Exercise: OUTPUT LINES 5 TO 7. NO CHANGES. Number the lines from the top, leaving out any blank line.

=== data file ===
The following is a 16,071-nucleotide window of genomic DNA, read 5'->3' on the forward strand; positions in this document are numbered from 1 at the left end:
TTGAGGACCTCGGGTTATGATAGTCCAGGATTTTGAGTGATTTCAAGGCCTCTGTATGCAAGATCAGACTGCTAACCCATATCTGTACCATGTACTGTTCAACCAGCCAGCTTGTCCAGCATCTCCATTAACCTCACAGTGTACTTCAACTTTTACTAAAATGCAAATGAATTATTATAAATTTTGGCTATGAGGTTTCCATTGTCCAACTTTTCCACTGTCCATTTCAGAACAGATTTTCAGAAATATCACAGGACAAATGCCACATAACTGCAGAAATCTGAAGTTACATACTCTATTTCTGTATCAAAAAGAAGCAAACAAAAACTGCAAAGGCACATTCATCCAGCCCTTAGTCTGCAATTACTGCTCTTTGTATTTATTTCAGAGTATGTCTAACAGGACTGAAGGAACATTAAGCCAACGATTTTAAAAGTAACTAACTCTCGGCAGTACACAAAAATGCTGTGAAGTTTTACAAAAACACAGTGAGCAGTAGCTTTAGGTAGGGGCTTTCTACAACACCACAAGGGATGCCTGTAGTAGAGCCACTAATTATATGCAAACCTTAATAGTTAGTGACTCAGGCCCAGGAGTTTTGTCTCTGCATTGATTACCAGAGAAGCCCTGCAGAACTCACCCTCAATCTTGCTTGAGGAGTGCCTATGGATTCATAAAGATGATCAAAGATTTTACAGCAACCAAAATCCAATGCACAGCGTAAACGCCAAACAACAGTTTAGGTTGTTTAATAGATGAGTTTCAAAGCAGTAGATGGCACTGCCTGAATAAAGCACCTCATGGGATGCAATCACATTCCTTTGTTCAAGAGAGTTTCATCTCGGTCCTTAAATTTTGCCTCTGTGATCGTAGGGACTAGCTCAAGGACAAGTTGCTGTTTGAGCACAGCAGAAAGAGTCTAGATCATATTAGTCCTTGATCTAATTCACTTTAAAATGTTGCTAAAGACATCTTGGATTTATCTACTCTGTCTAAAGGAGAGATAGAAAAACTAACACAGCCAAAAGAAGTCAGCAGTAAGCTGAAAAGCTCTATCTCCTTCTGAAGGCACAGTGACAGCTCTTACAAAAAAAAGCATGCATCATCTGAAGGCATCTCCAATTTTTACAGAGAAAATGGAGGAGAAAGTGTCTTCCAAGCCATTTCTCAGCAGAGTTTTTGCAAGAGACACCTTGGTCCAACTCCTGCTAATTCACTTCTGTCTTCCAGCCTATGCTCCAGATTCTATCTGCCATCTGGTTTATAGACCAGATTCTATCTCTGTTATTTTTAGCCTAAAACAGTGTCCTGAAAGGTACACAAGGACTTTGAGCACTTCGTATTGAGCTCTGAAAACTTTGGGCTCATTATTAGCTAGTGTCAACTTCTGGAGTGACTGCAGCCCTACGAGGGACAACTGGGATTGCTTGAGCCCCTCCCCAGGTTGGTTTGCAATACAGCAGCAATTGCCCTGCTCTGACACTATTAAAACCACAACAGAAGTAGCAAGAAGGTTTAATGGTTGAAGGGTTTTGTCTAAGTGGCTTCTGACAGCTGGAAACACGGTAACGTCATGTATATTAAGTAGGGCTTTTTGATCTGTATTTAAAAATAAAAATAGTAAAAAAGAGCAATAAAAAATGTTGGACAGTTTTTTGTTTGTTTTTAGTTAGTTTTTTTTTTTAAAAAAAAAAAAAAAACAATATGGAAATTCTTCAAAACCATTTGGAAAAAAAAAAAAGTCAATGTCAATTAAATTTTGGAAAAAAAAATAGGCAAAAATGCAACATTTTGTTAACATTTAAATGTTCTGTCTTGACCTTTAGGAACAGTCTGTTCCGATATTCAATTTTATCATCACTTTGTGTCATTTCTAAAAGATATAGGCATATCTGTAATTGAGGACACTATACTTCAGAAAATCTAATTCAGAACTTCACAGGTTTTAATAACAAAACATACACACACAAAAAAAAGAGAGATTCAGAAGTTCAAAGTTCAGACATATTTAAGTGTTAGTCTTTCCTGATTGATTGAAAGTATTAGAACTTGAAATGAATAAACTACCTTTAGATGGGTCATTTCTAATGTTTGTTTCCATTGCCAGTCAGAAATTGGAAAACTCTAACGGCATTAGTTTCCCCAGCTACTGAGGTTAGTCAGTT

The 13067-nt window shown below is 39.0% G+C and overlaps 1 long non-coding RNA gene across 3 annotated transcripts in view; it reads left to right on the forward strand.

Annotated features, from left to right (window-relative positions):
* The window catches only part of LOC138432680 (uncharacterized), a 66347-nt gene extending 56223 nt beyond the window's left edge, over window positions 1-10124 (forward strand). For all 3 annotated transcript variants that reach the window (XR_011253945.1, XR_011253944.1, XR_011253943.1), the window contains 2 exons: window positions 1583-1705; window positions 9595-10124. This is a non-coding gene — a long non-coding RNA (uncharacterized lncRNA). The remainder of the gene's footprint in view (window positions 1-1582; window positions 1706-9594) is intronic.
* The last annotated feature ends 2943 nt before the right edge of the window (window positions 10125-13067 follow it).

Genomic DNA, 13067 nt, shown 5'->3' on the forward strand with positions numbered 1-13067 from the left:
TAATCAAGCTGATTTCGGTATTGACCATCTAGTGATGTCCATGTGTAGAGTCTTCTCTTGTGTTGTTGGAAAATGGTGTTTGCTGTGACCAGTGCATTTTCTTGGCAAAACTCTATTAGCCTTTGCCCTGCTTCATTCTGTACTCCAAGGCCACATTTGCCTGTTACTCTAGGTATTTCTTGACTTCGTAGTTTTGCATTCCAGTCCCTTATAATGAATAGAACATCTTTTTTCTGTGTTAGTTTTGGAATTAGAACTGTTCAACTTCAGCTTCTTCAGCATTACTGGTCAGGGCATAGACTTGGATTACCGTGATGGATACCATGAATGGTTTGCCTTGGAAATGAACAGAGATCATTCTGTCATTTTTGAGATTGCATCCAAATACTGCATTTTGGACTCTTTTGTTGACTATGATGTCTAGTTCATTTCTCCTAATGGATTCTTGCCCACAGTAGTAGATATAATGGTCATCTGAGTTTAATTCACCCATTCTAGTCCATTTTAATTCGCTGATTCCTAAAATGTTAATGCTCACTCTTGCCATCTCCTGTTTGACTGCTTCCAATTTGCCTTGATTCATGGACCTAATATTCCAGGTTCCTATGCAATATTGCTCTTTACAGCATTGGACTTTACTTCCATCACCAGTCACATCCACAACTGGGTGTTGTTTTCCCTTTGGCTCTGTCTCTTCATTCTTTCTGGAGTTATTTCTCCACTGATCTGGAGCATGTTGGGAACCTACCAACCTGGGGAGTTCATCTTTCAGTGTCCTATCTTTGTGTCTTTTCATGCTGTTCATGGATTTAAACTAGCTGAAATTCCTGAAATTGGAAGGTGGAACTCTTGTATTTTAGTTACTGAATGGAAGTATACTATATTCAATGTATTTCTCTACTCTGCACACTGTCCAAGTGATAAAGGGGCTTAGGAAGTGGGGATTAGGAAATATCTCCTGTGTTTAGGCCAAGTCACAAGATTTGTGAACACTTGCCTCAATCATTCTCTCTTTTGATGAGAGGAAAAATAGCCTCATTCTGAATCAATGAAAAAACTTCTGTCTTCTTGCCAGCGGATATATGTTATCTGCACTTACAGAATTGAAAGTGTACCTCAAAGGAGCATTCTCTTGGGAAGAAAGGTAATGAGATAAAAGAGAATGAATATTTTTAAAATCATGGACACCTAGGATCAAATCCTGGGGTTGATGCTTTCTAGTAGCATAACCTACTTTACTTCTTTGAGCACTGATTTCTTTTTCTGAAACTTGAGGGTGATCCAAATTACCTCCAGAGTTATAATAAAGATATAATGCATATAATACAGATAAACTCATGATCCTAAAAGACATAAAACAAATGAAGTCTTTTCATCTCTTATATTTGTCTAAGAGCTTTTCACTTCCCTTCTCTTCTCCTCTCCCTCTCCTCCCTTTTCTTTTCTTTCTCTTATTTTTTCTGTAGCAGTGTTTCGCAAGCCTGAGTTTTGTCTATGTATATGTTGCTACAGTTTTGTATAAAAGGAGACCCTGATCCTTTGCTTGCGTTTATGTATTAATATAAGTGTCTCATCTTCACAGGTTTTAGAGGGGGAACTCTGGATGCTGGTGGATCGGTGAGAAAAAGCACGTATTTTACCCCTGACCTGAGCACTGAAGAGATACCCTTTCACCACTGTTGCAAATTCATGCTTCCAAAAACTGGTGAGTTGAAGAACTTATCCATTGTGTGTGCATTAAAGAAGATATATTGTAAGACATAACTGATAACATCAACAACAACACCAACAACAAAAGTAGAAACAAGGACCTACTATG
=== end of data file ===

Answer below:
* The window catches only part of LOC138432680 (uncharacterized), a 66347-nt gene extending 56223 nt beyond the window's left edge, over window positions 1-10124 (forward strand). For all 3 annotated transcript variants that reach the window (XR_011253945.1, XR_011253944.1, XR_011253943.1), the window contains 2 exons: window positions 1583-1705; window positions 9595-10124. This is a non-coding gene — a long non-coding RNA (uncharacterized lncRNA). The remainder of the gene's footprint in view (window positions 1-1582; window positions 1706-9594) is intronic.
* The last annotated feature ends 2943 nt before the right edge of the window (window positions 10125-13067 follow it).

Genomic DNA, 13067 nt, shown 5'->3' on the forward strand with positions numbered 1-13067 from the left: